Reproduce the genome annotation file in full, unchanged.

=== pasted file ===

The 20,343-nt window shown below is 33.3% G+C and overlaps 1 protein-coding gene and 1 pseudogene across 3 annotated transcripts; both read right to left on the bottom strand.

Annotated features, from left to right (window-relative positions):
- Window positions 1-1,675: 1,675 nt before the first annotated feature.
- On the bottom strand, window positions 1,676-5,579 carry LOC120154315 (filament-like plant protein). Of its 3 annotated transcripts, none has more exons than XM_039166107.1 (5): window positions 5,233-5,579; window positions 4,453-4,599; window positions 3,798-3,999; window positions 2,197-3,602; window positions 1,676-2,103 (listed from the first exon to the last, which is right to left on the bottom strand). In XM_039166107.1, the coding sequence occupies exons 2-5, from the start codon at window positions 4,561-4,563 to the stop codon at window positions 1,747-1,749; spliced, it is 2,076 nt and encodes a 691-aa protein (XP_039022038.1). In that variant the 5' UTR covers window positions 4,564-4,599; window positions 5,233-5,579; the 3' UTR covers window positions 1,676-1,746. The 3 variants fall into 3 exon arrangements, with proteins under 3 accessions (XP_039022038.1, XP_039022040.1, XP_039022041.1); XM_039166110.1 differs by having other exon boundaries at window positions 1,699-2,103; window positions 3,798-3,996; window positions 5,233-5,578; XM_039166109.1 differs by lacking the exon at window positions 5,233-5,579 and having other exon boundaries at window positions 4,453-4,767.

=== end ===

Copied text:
The 20,343-nt window shown below is 33.3% G+C and overlaps 1 protein-coding gene and 1 pseudogene across 3 annotated transcripts; both read right to left on the bottom strand.

Annotated features, from left to right (window-relative positions):
- Window positions 1-1,675: 1,675 nt before the first annotated feature.
- On the bottom strand, window positions 1,676-5,579 carry LOC120154315 (filament-like plant protein). Of its 3 annotated transcripts, none has more exons than XM_039166107.1 (5): window positions 5,233-5,579; window positions 4,453-4,599; window positions 3,798-3,999; window positions 2,197-3,602; window positions 1,676-2,103 (listed from the first exon to the last, which is right to left on the bottom strand). In XM_039166107.1, the coding sequence occupies exons 2-5, from the start codon at window positions 4,561-4,563 to the stop codon at window positions 1,747-1,749; spliced, it is 2,076 nt and encodes a 691-aa protein (XP_039022038.1). In that variant the 5' UTR covers window positions 4,564-4,599; window positions 5,233-5,579; the 3' UTR covers window positions 1,676-1,746. The 3 variants fall into 3 exon arrangements, with proteins under 3 accessions (XP_039022038.1, XP_039022040.1, XP_039022041.1); XM_039166110.1 differs by having other exon boundaries at window positions 1,699-2,103; window positions 3,798-3,996; window positions 5,233-5,578; XM_039166109.1 differs by lacking the exon at window positions 5,233-5,579 and having other exon boundaries at window positions 4,453-4,767.